She only briefly dealt with Trump. In her speech, she raised his “Make America Great Again” slogan—“What does ‘again’ mean? Before the Civil Rights Act? Before the Voting Rights Act? We’re not going back.” Later, when asked by Rev. Al Sharpton about the prospect of running against Trump in the general election, she revived her “predator” riff, and banged on the way he has believed and buddied up with America’s enemies and people who don’t share America’s values, often in opposition to American intelligence.
Harris also addressed reproductive rights and encouraged local action. “We have to go on the offensive,” she said, and announced that her Department of Justice would review laws passed in states with a history of restricting reproductive rights and forcing them to pass constitutional muster before they could go into effect, in much the same way that the Voting Rights Act worked until the Supreme Court gutted it in 2013.
Cory Booker wasn’t as impressive as Kamala Harris, who was onstage at the Essence Festival at the Convention Center an hour earlier. That had more to do with her strength and style than any weakness in his game, and it didn’t help that she hit many of the same points and tropes first. Like Harris, he talked about his mother, who “keeps me grounded,” he said. He started with a comedy riff on his mother loving Michelle Obama more than him, then recalled how during his days as Newark’s mayor, she introduced him to the city’s Civil Rights leaders and instilled in him the importance of knowing his history.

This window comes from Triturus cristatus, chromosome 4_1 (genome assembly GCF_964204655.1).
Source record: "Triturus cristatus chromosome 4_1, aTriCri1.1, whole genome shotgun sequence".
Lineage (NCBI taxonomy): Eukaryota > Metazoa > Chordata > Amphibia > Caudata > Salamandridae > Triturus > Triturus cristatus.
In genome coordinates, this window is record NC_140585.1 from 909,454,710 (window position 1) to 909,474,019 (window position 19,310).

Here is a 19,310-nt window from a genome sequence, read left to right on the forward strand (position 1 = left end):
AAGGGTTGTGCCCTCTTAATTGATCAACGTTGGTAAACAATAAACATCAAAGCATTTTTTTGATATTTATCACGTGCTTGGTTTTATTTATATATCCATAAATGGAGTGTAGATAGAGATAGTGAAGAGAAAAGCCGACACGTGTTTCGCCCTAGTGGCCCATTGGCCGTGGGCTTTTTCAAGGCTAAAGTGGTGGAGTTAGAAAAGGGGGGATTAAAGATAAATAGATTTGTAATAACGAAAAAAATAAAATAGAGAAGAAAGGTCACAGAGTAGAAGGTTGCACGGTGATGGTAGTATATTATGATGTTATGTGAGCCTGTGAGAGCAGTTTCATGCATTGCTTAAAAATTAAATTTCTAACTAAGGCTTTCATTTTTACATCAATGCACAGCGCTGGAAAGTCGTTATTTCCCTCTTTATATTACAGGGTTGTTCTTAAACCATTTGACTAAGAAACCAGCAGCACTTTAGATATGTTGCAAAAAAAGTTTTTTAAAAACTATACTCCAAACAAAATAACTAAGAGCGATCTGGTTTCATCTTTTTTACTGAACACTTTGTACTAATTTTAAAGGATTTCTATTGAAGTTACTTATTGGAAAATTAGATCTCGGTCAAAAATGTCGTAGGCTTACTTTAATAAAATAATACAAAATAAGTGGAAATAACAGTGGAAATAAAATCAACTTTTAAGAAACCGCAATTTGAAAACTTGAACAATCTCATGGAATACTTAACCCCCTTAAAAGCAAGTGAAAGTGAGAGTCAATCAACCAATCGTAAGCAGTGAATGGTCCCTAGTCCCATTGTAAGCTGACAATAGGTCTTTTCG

“The agenda of African-American women has to be at the center of the agenda for the Democratic Party,” he said, and, like Harris before him, talked about how they get paid 61 cents for every dollar earned by a white man. He also emphasized the importance of helping African Americans get access to capital. He linked health care and wealth when he talked about mothers having to decide whether a child is sick enough to merit taking time off from work and losing pay to deal with it.
Booker sounded the grimmest note we heard this weekend when he said, “If America hasn’t broken your heart, you don’t love her enough.”
He talked passionately about the importance of taking on gun violence and not just reproductive rights but mothers’ care—two things Harris missing from Harris’ speech earlier in the day. He also announced that if elected, he would set up an Office of Reproductive Freedom. He contends that the laws criminalizing abortion “are targeting and coming after black and low income women.”